A Couple Things About Inflation

Inflation is in the news, but there are a couple of things about inflation that don't get much coverage. Let's start with the trope that inflation is always a monetary phenomenon. Actually, no.

When nutrient-rich soil and freshwater reserves are depleted, crop yields decline and as human population and appetites for animal protein soar, food becomes scarce. When food becomes scarce, prices rise accordingly. It doesn't matter what you do with money supply, prices will rise in relation to everything used as "money:" gold, shells, paper with colorful pictures printed on it, giant stone disks, quatloos, cryptocurrencies, etc.

You could eliminate "money" entirely and the relative cost of food would rise even in a barter-only system.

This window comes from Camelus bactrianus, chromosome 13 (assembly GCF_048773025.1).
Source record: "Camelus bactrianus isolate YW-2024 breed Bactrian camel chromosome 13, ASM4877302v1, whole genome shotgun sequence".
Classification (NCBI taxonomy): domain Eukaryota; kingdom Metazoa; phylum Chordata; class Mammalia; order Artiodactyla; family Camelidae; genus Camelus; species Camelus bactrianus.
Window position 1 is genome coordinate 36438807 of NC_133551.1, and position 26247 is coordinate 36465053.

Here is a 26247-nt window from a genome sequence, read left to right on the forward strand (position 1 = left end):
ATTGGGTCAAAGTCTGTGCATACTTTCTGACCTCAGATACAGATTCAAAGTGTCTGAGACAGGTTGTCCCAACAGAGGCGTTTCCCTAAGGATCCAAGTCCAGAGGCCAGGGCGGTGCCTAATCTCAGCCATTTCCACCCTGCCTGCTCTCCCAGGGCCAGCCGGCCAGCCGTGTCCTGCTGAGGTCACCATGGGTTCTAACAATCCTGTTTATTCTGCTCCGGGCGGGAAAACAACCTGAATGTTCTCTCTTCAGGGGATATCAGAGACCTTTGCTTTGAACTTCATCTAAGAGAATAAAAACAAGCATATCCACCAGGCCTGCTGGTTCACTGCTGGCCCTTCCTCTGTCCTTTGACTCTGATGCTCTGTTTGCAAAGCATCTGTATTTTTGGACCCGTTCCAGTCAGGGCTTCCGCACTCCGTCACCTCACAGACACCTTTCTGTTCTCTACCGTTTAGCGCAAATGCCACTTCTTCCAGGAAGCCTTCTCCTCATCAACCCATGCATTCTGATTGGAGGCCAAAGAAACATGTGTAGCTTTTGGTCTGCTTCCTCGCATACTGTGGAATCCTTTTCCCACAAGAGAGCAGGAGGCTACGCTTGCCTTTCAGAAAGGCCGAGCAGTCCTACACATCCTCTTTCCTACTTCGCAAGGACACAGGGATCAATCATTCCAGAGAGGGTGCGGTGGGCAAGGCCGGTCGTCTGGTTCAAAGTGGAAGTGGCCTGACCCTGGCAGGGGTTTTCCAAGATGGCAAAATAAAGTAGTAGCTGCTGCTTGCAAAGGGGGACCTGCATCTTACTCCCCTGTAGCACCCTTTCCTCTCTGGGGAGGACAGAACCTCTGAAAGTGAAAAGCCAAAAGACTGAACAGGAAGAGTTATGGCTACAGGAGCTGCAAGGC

What few seem to grasp is that there is a hierarchy of needs that ruthlessly separates "needs" from "wants," and the value of "wants" quickly drops to zero in real scarcities. When you're hungry, I mean really hungry, the value of your yacht, collectible muscle car, NFT, etc. falls to zero if those with food have zero interest in your "valuables." An ounce of gold for an egg? It all depends on what's actually a need.

In a similar fashion, real scarcity separates phantom intangible assets from real assets. If you glance at the chart of tangible and intangible assets below, you'll note that phantom intangible assets are now the overwhelming majority of what's laughably called "assets."

You want to trade your shares in XYZ Corporation for a 50-pound bag of rice? How do I know the "value" of shares in XYZ Corporation won't be zero tomorrow? No, thank you. Come back when you have something tangible and tangibly useful (i.e. it will hold its value tomorrow) to trade for the rice.

We inhabit a fantasy world in which scarcity has been banished by the gods of globalized markets and phantom assets built on sandcastles of leverage are the most valuable assets on the planet. Global stocks are now worth $115 trillion, woo-hoo.

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Disclosures: None.

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